From Music to Cinema, an Interview with Director Denis Dercourt

February 18, 2014 | By Romain Rancurel
Denis Dercourt

On the occasion of the 14th edition of Film Comment Selects at the Film Society of Lincoln Center, Denis Dercourt will be in New York to present his latest film, The Flesh of My Flesh. We were fortunate enough to ask director Denis Dercourt a few questions.

Romain Rancurel : You began your career as a professional musician. What made you change paths and go into cinema?

Denis Dercourt : Even as a child I would make short films on 8mm and write stories.

But, above all, what I really wanted to do was be a musician (my father’s side of the family worked in cinema and cinema was much less appealing to me than music!) I would have liked to be a composer, but I wasn’t talented enough. I decided I would be an orchestral and chamber musician. 

However, playing others’ music wasn’t enough for me, I needed a more « creative » outlet. Filmmaking seemed to be the easiest choice: I could build on the narrative techniques I had learnt from my writing.  I was fortunate to start making feature-length films fairly quickly, and to find financial support for my projects.

RR: How has being a musician influenced the way you direct films?

DD: I definitely use musical and compositional techniques in my writing and direction. That’s especially true when I work with « thriller » elements (I mean thriller in the « psychological » sense, as we prefer in Europe, which requires a greater involvement from the spectator). It’s not really about the « plot » - I write according to the rules of harmony (the cadenza, with its tensions and resolutions) and counterpoint (there are always several overlapping tensions in my films; the trick is to not have them all appear at once).

RR: In The Flesh of My Flesh, you did a bit of everything. You served as the director but also as the writer, the director of photography, the editor and the sound engineer. After directing your seventh feature film, would you say you have become a sort of a perfectionist?

DD: It was my decision to do everything myself on this film. Each time I was offered help with various tasks, I thought there would be more to lose than to gain for the film. I think that has certainly intensified my tendency towards “perfectionism.” It might come from my musical training, I’m most comfortable when I’m in control of every aspect of my films. Fortunately, in spite of this, there’s always something that gets by me…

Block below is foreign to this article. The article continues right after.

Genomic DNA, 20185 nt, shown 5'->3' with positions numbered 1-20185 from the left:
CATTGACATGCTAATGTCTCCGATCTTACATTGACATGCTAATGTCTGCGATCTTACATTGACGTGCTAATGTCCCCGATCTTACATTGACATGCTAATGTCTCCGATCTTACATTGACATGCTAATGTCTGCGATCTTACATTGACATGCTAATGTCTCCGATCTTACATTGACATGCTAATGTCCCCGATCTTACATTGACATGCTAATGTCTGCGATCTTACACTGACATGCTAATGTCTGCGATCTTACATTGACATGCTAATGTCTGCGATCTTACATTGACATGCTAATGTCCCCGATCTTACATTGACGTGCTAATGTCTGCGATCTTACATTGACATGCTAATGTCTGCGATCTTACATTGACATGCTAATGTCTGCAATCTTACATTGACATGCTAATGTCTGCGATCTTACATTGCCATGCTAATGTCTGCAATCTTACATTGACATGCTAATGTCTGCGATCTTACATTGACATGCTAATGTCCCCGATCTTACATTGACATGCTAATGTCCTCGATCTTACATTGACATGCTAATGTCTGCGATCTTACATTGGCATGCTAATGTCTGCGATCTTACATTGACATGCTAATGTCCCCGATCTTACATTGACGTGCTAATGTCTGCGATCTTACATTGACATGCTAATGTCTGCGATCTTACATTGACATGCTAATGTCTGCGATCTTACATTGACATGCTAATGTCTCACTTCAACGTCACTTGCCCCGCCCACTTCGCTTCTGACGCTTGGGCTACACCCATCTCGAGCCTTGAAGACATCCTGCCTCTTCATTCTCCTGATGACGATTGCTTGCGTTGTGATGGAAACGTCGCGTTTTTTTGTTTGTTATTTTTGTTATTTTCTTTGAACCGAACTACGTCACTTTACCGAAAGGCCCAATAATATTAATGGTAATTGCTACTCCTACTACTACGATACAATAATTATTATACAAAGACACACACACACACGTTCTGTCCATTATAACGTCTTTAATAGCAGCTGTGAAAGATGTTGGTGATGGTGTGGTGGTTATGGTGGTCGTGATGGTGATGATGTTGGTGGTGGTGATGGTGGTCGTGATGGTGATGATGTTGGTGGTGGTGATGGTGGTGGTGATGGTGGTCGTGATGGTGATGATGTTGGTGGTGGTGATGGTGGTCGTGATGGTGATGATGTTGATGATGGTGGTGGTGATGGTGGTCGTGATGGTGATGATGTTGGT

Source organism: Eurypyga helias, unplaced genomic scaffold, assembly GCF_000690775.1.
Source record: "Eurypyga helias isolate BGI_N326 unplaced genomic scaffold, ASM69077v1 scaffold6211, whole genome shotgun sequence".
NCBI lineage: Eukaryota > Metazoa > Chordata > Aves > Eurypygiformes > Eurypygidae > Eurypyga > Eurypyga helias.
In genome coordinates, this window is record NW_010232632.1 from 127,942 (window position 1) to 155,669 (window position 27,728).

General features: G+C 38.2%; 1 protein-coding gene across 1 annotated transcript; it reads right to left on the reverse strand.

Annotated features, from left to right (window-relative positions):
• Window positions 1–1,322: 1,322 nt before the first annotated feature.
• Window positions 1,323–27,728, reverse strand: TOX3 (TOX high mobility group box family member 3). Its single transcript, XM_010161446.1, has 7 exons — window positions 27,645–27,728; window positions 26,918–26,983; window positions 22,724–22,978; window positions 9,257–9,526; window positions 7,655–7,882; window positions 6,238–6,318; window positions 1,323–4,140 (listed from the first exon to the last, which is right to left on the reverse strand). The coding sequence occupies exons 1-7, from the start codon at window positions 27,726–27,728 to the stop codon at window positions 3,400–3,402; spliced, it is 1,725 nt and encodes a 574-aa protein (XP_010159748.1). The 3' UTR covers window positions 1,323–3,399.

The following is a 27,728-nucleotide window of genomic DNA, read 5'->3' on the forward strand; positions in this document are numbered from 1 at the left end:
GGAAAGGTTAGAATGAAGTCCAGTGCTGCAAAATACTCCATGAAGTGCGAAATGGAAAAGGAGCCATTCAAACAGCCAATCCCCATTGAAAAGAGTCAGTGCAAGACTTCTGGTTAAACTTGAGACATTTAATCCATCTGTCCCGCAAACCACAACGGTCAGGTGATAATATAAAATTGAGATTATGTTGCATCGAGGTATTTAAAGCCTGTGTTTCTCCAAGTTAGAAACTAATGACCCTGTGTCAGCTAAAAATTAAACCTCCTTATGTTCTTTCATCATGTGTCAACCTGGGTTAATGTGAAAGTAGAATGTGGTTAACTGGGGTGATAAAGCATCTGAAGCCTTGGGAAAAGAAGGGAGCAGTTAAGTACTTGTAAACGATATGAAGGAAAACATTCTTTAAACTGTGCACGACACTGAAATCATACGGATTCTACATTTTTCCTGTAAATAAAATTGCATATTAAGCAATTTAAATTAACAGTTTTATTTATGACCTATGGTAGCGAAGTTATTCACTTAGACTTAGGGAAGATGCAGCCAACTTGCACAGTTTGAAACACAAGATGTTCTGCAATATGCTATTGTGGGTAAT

RR: For this film, you have taken your inspiration from a real-life event and from George’s Franju’s Eyes Without a Face. What other influences were decisive in the making of this psychological horror film?

DD: I come from a particular musical and literary background that is very influenced by folk tales (what the Germans call Märchen). I think my films are the continuation of a particular European tradition: that of the Brothers Grimm and of Maurice Ravel for example – to name a few. It revolves around childhood, a time filled with both wonder and cruelty.

RR: In a previous interview, you quoted Nicolas Bourriaud and his concept of “Relational Aesthetic”. Do you believe that, even in cinema, “it is the spectators who make the pictures” as Marcel Duchamp famously said?

DD: Yes, I strongly believe this. A film needs to be « activated » by the spectator. In any case, I don’t like movies where I have « nothing to do » but to watch. I like to « work » with a film, so that it becomes a sort of co-production between the filmmaker and me, the spectator. As a director, I try to make films where the spectator has a prominent role. Of course, one must work form the assumption that the spectator is responsible and intelligent.

Born October 1, 1964 in Paris, Writer-director Denis Dercourt was made famous by The Page Turner in 2006 which was selected for Cannes. He followed that first success by delivering another great work of art in 2009, Tomorrow at Dawn, which was also selected for Cannes. Living in Berlin for the past few years, Denis Dercourt released two movies in two months during the course of 2013, Flesh of my Flesh and A Pact.

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